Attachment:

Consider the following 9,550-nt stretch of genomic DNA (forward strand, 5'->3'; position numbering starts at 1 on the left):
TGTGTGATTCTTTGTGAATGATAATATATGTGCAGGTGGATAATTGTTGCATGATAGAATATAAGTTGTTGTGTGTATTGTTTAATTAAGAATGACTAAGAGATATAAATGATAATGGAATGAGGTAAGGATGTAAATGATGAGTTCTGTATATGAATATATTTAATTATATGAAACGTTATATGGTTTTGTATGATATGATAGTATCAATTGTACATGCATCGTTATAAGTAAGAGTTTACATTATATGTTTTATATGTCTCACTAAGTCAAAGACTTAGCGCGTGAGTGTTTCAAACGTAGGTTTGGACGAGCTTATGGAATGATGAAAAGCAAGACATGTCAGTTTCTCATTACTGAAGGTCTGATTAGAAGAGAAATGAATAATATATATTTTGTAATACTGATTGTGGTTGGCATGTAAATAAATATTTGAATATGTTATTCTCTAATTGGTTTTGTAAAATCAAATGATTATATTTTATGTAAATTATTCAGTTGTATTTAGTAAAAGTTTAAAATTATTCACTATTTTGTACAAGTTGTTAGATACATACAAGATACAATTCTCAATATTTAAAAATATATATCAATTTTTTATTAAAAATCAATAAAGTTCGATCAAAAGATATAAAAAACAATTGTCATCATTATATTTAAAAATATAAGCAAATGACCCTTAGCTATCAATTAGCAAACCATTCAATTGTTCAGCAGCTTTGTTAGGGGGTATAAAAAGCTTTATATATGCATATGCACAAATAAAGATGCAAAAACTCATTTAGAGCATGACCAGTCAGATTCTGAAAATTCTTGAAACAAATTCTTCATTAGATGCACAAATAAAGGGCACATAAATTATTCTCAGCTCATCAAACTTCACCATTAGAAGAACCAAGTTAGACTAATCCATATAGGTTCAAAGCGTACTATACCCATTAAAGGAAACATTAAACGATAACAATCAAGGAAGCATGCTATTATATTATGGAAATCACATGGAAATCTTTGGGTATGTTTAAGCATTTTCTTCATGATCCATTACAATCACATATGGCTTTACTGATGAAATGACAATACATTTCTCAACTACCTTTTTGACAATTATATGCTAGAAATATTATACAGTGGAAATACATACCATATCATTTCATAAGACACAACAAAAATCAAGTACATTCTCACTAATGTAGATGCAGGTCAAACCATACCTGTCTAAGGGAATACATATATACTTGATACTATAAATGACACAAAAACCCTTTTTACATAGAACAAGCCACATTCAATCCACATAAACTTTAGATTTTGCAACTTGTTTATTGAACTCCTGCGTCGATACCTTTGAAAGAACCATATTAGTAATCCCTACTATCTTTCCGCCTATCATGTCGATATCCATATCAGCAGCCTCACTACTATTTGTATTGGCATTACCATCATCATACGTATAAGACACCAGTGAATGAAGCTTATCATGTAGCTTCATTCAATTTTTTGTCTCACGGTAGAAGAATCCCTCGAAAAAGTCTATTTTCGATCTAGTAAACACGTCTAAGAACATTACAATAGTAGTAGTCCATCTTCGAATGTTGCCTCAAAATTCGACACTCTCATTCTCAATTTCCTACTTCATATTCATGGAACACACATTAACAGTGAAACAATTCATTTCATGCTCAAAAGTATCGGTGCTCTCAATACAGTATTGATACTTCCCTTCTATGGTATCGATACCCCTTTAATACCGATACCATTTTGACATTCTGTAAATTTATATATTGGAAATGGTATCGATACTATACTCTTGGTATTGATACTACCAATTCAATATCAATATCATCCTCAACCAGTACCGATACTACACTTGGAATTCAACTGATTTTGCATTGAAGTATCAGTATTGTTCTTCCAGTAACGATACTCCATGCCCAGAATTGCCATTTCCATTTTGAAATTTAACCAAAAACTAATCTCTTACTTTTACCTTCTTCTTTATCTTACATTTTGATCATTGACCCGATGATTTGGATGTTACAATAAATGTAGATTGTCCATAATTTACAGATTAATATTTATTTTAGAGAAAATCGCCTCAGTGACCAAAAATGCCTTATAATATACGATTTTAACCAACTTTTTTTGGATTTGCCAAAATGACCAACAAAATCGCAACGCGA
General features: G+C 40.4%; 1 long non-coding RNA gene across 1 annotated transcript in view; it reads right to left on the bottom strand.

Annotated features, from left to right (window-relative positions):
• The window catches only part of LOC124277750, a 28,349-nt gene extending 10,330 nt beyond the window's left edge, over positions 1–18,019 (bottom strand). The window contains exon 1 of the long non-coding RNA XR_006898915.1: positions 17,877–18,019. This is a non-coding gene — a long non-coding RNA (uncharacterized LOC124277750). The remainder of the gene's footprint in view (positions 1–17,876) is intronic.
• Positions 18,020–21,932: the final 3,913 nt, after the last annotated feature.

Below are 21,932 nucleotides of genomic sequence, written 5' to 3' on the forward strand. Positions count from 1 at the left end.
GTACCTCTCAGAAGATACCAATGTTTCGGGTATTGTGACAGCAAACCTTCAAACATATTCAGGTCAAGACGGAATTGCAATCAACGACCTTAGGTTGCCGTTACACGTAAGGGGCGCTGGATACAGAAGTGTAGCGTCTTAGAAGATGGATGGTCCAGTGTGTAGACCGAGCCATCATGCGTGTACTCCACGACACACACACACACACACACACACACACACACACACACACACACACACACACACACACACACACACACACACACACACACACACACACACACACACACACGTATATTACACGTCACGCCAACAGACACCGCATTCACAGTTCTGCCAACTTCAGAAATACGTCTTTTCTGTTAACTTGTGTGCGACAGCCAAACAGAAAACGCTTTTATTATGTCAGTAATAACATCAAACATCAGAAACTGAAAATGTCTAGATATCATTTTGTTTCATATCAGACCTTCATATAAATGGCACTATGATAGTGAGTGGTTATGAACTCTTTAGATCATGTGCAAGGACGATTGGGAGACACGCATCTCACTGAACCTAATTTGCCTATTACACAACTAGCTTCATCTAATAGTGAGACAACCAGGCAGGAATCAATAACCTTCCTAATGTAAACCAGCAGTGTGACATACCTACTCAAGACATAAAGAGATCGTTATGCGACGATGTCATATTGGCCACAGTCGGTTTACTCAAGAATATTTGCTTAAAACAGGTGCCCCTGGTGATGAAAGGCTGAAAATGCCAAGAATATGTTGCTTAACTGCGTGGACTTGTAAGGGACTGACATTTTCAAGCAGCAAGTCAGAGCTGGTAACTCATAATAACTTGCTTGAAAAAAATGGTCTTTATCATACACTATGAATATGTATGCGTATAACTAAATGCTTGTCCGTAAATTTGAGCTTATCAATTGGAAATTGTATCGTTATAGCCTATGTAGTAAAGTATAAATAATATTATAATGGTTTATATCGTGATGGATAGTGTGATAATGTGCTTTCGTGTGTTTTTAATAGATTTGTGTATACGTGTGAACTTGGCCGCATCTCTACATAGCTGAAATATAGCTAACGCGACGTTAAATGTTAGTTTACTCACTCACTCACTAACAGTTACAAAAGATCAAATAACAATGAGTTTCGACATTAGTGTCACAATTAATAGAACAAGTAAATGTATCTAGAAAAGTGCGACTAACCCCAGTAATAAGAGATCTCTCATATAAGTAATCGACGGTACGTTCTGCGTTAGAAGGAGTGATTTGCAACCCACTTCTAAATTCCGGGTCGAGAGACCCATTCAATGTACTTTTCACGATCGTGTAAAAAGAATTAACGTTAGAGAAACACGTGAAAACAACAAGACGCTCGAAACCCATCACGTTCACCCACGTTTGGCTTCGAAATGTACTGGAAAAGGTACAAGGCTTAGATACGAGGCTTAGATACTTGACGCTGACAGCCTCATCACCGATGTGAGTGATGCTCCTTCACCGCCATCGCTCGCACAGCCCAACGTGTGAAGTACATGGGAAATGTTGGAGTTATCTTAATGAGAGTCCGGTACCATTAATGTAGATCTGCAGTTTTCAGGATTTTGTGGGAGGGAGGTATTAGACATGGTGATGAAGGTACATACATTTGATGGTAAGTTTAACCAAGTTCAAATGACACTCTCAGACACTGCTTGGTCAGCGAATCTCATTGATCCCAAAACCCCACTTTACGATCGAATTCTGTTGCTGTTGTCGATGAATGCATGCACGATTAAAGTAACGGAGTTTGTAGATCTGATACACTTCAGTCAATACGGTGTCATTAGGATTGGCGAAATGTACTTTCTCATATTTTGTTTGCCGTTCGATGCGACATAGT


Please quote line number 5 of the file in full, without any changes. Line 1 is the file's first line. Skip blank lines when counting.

• The window catches only part of LOC124277750, a 28,349-nt gene extending 10,330 nt beyond the window's left edge, over positions 1–18,019 (bottom strand). The window contains exon 1 of the long non-coding RNA XR_006898915.1: positions 17,877–18,019. This is a non-coding gene — a long non-coding RNA (uncharacterized LOC124277750). The remainder of the gene's footprint in view (positions 1–17,876) is intronic.